In the first place, they appear to have had the genuine sentiments of Britons in their affection for liberty, and in |their determined resolution not to sacrifice it to any abstract principle whatsoever, or to any imaginary rights of princes. This part of their character might justly have been doubted of before the revolution, from the obvious tendency of their avowed principles, and from theiri compliances with a court, which seemed to make little secret of its arbitrary designs. The revolution shewed them to have been, in this respect, nothing, but a genuine court-party, such as might be expected in a British government: That is, Lovers of liberty, but greater lovers of monarchy. It must, however, be confessed, that they carried their monarchical principles farther, even in practice, but more so in theory, than was, in any degree, consistent with a limited government.
Secondly, Neither their principles nor affections concurred, entirely or heartily, with the settlement made at the revolution, or with that which has since taken place. This part of their character may seem opposite to the former; since any other settlement, in those circumstances of the nation, must probably have been dangerous, if not fatal to liberty. But the heart of man is made to reconcile contradictions; and this contradiction is not greater than that between passive obedience, and the resistance employed at the revolution. A Tory, therefore, since the revolution, may be defined in a few words, to be a lover of monarchy, though without abandoning liberty; and a partizan of the family of Stuart. As a Whig may be defined to be a lover of liberty though without renouncing monarchy; and a friend to the settlement in the Protestant line.
These different views, with regard to the settlement of the crown, were accidental, but natural additions to the principles of the court and country parties, which are the genuine divisions in the British government. A passionate lover of monarchy is apt to be displeased at any change of the succession; as savouring too much of a commonwealth: A passionate lover of liberty is apt to think that every part of the government ought to be subordinate to the interests of liberty.
Some, who will not venture to assert, that the real difference between Whig and Tory was lost at the revolution, |seem inclined to think, that the difference is now abolished, and that affairs are so far returned to their natural state, that there are at present no other parties among us but court and country; that is, men, who, by interest or principle, are attached either to monarchy or liberty. The Tories have been so long obliged to talk in the republican stile, that they seem to have made converts of themselves by their hypocrisy, and to have embraced the sentiments, as well as language of their adversaries. There are, however, very considerable remains of that party in England, with all their old prejudices; and a proof that court and country are not our only parties, is, that almost all the dissenters side with the court, and the lower clergy, at least, of the church of England, with the opposition. This may convince us, that some biass still hangs upon our constitution, some extrinsic weight, which turns it from its natural course, and causes a confusion in our parties.
Judæi sibi ipsi reges imposuere; qui mobilitate vulgi expulsi, resumpta per arma dominatione; fugas civium, urbium eversiones, fratrum, conjugum, parentum neces, aliaque solita regibus ausi, superstitionem fovebant; quia honor sacerdotii firmamentum potentiæ assumebatur. Tacit. hist. lib. v.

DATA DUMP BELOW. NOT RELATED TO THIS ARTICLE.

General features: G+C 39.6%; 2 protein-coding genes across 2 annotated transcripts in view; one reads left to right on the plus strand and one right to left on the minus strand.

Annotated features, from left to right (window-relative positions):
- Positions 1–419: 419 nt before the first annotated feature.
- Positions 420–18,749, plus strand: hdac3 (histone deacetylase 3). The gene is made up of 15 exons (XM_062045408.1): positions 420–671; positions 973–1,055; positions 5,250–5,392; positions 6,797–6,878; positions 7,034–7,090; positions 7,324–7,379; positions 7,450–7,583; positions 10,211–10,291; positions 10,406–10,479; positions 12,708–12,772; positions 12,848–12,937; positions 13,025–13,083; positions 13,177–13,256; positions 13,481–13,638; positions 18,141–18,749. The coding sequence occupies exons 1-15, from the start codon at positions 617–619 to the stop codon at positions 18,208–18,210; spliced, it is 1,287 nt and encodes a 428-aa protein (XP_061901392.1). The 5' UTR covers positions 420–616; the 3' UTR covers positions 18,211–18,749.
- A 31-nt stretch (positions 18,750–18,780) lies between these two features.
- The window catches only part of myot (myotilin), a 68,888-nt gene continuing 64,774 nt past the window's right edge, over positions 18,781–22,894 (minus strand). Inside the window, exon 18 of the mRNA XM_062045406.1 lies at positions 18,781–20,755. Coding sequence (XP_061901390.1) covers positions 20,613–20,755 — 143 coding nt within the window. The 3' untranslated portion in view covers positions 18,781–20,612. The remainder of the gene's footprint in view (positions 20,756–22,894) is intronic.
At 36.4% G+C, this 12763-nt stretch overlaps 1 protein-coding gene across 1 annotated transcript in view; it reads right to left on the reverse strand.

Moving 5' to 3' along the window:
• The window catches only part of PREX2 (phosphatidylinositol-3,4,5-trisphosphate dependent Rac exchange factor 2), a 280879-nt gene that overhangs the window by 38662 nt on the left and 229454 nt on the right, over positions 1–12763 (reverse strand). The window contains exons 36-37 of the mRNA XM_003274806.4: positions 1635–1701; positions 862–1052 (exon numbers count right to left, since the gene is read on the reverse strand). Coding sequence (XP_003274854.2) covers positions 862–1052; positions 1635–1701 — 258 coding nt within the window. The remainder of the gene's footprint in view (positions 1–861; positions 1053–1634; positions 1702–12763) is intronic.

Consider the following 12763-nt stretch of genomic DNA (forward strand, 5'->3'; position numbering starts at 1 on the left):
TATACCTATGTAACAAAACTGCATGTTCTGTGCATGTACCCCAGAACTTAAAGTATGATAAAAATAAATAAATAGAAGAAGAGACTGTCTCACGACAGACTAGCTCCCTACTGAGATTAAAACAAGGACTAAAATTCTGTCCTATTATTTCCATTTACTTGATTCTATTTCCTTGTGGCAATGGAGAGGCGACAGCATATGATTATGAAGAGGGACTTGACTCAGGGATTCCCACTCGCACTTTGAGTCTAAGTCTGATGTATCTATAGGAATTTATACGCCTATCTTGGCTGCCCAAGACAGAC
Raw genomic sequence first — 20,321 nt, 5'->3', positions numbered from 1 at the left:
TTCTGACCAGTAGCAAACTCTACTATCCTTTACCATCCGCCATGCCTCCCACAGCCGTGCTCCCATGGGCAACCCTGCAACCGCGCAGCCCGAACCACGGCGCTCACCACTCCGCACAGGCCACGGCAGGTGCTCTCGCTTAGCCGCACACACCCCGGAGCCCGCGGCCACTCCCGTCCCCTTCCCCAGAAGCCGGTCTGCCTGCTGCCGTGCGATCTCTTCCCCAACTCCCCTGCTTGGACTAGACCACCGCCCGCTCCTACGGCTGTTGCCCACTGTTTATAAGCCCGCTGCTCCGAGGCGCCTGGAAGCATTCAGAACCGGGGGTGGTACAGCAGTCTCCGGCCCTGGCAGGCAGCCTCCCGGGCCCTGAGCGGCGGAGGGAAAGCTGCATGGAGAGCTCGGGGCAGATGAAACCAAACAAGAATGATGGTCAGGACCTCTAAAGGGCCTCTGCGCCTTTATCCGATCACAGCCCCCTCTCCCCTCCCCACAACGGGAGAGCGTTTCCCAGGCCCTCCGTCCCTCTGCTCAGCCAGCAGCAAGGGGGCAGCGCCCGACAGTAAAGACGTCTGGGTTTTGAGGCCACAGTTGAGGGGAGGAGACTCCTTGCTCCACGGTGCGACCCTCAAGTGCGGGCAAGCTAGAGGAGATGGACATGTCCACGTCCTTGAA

Populi imperium juxta libertatem: paucorum dominatio regiæ libidini proprior est. Tacit. Ann. lib. vi.
Some of the opinions delivered in these Essays, with regard to the public transactions in the last century, the Author, on more accurate examination, found reason to retract in his History of Great Britain. And as he would not enslave himself to the systems of either party, neither would he fetter his judgment by his own preconceived opinions and principles; nor is he ashamed to acknowledge his mistakes. These mistakes were indeed, at that time, almost universal in this kingdom.
Essays, Moral, and Political, and Literary (1741, 1777)
prepared by Amyas Merivale
Disappointed with the poor reception of his Treatise, Hume turned to the essay style of writing, and published the first volume of his Essays, Moral and Political in 1741, with a second volume following in 1742. Following the success of this collection, Hume published three additional essays in 1748 (Of National Characters, Of the Original Contract, and Of Passive Obedience), and then a third edition of the set, also in 1748, that incorporated these three.
At the start of the 1750s, Hume’s reputation as an essay writer was well-established, and his new set of Political Discourses, published in 1752, was so successful that a second edition was brought out in the very same year. A third edition was printed in 1754.
In 1758, Hume collected all of his late works together in a collection of Essays and Treatises on Several Subjects, the first volume of which contained the Essays, Moral and Political followed by the Political Discourses. Now, however, the two sets were titled Essays, Moral, Political, and Literary parts 1 and 2.
The texts of all of the essays on this site are taken from the 1777 edition of the Essays and Treatises on Several Subjects, with the following exceptions: Of Essay-Writing, Of Moral Prejudices, and Of the Middle Station of Life only ever appeared in the 1742 edition of the Essays, Moral and Political, and the texts of these are therefore taken from that edition. Of Impudence and Modesty, Of Love and Marriage, and Of the Study of History last appeared in the 1760 edition of the Essays and Treatises, and the texts of these are therefore taken from that edition. Of Avarice and A Character of Sir Robert Walpole last appeared in the 1768 edition of the Essays and Treatises, and the texts of these are therefore taken from that edition. A Character of Sir Robert Walpole first appeared as an essay by itself, but in editions of Hume’s essays from 1748 to 1768, it appeared as a footnote at the end of the essay That Politics may be Reduced to a Science; from 1770 onwards this note was dropped. The text here is a reproduction of the footnote in the 1768 edition of That Politics may be Reduced to a Science (though the text of that essay, note, is taken from the 1777 edition, and therefore does not contain the footnote).